Metapackage for a personal installation of Arch Linux and Arch-based distributions

I’ve been using Arch or Arch-based distributions for over a year now. In this time testing a few of them, I’ve always lacked a simple and logical way of installing the same “essential” software. To tackle this, I’ve created a metapackage with all this software and this is what I’ve got so far:

# Maintainer: Bruno Miguel <>

pkgdesc="A metapackage for some packages I find essential. Requires repo"


    # base
	'tmux' 'rxvt-unicode' 'urxvt-tabbedex' 'gotop-git' 'pakku' 'inxi' 'brightnessctl-git' 'broot' 'ranger' 'htop' 'git' 'scat' 'scaleway-cli' 'reflector' 'qjournalctl' 'openvpn' 'openssh' 'cpupower' 'bash-completion'
	# editors
	'vim' 'micro' 'marktext-bin' 'notable-bin' 'quilter'
	# cli utilities
	'terminal-markdown-viewer' 'redshift' 'youtube-dl' 'unrar' 'unzip' 'spicetify-cli' 'pfetch-git' 'profile-cleaner' 'cups'
	# multimedia
	'acestream-launcher' 'gimp' 'gimp-plugin-gmic' 'gimp-refocus' 'spotify' 'pavucontrol' 'vlc' 'curseradio-git' 'mpv-acestream' 'jpegoptim' 'optipng' 'acestream-engine' 'trimage' 'pngzop'
	# fonts
	'ttf-fira-go' 'ttf-fira-mono-ibx' 'ttf-league-mono' 'ttf-inter-ui' 'interui-otf'
	# plasma (somewhat minimal)
	'kvantum-qt5' 'kvantum-theme-materia' 'plasma-desktop' 'konsole' 'ark' 'gwenview' 'kde-gtk-config' 'kdeplasma-addons' 'ksysguard' 'powerdevil' 'user-manager' 'spectacle' 'kio-extras' 'kipi-plugins' 'kcalc' 'kcron' 'okular' 'dolphin' 'dolphin-plugins' 'sweeper' 'kdeconnect' 'oxygen' 'plasma-nm' 'plasma-pa' 'plasma5-applets-redshift-control' 'konsole' 'okular' 'kate' 'print-manager'
	# browsers
	'brave-dev-bin' 'firefox' 'firefox-i18n-pt-pt' 'falkon-git' 'librewolf-bin'
	# desktop utilities
	'roxterm' 'flameshot' 'libreoffice-fresh' 'filelight'
	# security
	# i3
	'i3-gaps-rounded-git' 'polybar' 'rofi' 'compton-tryone-git' 'nitrogen'
	# themes and icons
	'korla-icon-theme' 'arc-icon-theme' 'boston-icon-theme-git'	
	'steam' 'gamehub'

You can keep up with the changes on Github.


Managing dotfiles

I’ve been looking for a simple but powerful solution for managing my dotfiles, either the ones on my personal computer or the ones I use on virtual machines. After taking a look at a few options, I think I’ll give dotdrop a try and publish a new post as soon as I feel I’ve evaluated it enough.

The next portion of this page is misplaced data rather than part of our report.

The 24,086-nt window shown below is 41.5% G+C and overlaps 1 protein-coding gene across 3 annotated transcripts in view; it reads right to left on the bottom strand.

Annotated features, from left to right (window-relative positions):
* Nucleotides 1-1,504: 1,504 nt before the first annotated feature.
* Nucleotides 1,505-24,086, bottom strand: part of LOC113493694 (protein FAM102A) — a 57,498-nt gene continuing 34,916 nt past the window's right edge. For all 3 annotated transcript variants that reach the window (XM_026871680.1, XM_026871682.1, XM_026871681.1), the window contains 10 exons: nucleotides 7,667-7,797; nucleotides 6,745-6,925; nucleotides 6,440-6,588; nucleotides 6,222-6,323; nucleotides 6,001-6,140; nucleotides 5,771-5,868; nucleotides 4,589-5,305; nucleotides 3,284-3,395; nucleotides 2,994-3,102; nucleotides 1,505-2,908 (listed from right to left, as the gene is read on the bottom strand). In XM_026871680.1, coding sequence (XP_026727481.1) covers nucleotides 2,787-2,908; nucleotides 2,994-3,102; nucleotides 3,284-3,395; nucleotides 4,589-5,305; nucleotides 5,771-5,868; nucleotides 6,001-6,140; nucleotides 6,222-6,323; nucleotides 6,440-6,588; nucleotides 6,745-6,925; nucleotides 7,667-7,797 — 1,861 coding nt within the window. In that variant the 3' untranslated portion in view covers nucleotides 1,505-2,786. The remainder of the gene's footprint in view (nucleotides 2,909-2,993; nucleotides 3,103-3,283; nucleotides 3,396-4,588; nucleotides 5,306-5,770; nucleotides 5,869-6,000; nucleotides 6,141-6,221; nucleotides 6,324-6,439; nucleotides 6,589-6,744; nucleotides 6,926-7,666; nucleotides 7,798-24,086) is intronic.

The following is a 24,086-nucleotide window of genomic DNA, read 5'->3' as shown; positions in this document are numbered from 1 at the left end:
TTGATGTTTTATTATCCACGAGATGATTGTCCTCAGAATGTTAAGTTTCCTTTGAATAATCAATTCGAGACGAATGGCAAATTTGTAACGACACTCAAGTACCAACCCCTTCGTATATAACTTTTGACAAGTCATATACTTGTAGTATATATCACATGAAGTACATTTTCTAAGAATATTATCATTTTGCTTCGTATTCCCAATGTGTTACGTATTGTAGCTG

How-to customize the Bash prompt

In order to adapt a bit more my Debian Stable installation to my workflow, I’ve been tweaking the bash prompt. Simplicity and small line width are key here, because I often have tmux running with several panes in the same window and small panes with large one-liner prompts suck a lot! Everything feels crammed and hard to read. Just take a look at the image below to get an idea.

crammed bash prompt

After running a few commands in each pane with this prompt configuration, everything gets really crowded and confuse. For sanity safeguarding reasons and workflow improvement, the only thing to do is customize the prompt.

The Debian Stable bash prompt, shown on the image above, default value is:

if [ "$color_prompt" = yes ]; then
    PS1='${debian_chroot:+($debian_chroot)}\[\033[01;32m\]\u@\h\[\033[00m\]:\[\033[01;34m\]\w\[\033[00m\]\$ '
    PS1='${debian_chroot:+($debian_chroot)}\u@\h:\w\$ '
unset color_prompt force_color_prompt

To make it more useful, I changed the second line to this:

PS1="[\033[00;32m]\u@\h[\033[00m]:\w[\033[00m]\n└─ [$(tput bold)]\$(__git_ps1 '[%s] ')\$: [$(tput sgr0)]"

All put together:

if [ "$color_prompt" = yes ]; then
		PS1="\[\033[00;32m\]\u@\h\[\033[00m\]:\w\[\033[00m\]\n└─ \[$(tput bold)\]\$(__git_ps1 '[%s] ')\$: \[$(tput sgr0)\]"
    PS1='${debian_chroot:+($debian_chroot)}\u@\h:\w\$ '
unset color_prompt force_color_prompt

And this is the result:

readable bash prompt

Not only I get a more readable prompt (and with “more room to breathe”, if you may), but I get the name of the current branch if I’m in a Git repository folder. This is a convenient feature to have if you work with this version control system.

There are a lot more ways one can configure the prompt. Both How-To Geek and Boolean World websites have nice introductory guides to get you started. The Arch Linux wiki entry about this is also a good read. Oh, and RTFM (Read The … Fine … Manual).